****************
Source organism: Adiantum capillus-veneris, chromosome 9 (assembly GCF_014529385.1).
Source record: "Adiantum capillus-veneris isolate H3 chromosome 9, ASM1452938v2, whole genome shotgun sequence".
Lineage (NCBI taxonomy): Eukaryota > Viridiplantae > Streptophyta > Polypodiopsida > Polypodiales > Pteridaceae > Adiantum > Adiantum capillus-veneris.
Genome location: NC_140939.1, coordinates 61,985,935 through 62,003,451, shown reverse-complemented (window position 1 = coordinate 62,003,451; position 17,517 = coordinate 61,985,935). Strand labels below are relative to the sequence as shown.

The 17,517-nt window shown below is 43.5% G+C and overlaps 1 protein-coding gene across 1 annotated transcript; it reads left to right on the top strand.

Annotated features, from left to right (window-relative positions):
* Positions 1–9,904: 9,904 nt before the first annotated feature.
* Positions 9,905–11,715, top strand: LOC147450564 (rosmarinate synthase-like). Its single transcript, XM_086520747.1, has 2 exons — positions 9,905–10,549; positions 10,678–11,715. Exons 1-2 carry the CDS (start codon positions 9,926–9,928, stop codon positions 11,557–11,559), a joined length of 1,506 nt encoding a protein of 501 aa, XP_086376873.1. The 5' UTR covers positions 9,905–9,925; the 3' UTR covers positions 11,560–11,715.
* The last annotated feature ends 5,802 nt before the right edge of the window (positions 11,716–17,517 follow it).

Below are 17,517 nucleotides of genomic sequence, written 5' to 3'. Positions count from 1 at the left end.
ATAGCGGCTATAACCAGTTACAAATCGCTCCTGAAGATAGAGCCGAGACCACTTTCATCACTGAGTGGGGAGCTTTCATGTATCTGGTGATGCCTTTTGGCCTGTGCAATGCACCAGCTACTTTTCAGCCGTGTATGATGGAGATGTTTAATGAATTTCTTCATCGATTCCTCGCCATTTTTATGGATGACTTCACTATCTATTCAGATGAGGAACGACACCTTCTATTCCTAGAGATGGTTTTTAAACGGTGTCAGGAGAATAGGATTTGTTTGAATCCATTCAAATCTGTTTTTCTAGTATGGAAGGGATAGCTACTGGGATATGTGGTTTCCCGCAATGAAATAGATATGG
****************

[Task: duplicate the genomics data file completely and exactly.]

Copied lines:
Source organism: Adiantum capillus-veneris, chromosome 9 (assembly GCF_014529385.1).
Source record: "Adiantum capillus-veneris isolate H3 chromosome 9, ASM1452938v2, whole genome shotgun sequence".
Lineage (NCBI taxonomy): Eukaryota > Viridiplantae > Streptophyta > Polypodiopsida > Polypodiales > Pteridaceae > Adiantum > Adiantum capillus-veneris.
Genome location: NC_140939.1, coordinates 61,985,935 through 62,003,451, shown reverse-complemented (window position 1 = coordinate 62,003,451; position 17,517 = coordinate 61,985,935). Strand labels below are relative to the sequence as shown.

The 17,517-nt window shown below is 43.5% G+C and overlaps 1 protein-coding gene across 1 annotated transcript; it reads left to right on the top strand.

Annotated features, from left to right (window-relative positions):
* Positions 1–9,904: 9,904 nt before the first annotated feature.
* Positions 9,905–11,715, top strand: LOC147450564 (rosmarinate synthase-like). Its single transcript, XM_086520747.1, has 2 exons — positions 9,905–10,549; positions 10,678–11,715. Exons 1-2 carry the CDS (start codon positions 9,926–9,928, stop codon positions 11,557–11,559), a joined length of 1,506 nt encoding a protein of 501 aa, XP_086376873.1. The 5' UTR covers positions 9,905–9,925; the 3' UTR covers positions 11,560–11,715.
* The last annotated feature ends 5,802 nt before the right edge of the window (positions 11,716–17,517 follow it).

Below are 17,517 nucleotides of genomic sequence, written 5' to 3'. Positions count from 1 at the left end.
ATAGCGGCTATAACCAGTTACAAATCGCTCCTGAAGATAGAGCCGAGACCACTTTCATCACTGAGTGGGGAGCTTTCATGTATCTGGTGATGCCTTTTGGCCTGTGCAATGCACCAGCTACTTTTCAGCCGTGTATGATGGAGATGTTTAATGAATTTCTTCATCGATTCCTCGCCATTTTTATGGATGACTTCACTATCTATTCAGATGAGGAACGACACCTTCTATTCCTAGAGATGGTTTTTAAACGGTGTCAGGAGAATAGGATTTGTTTGAATCCATTCAAATCTGTTTTTCTAGTATGGAAGGGATAGCTACTGGGATATGTGGTTTCCCGCAATGAAATAGATATGG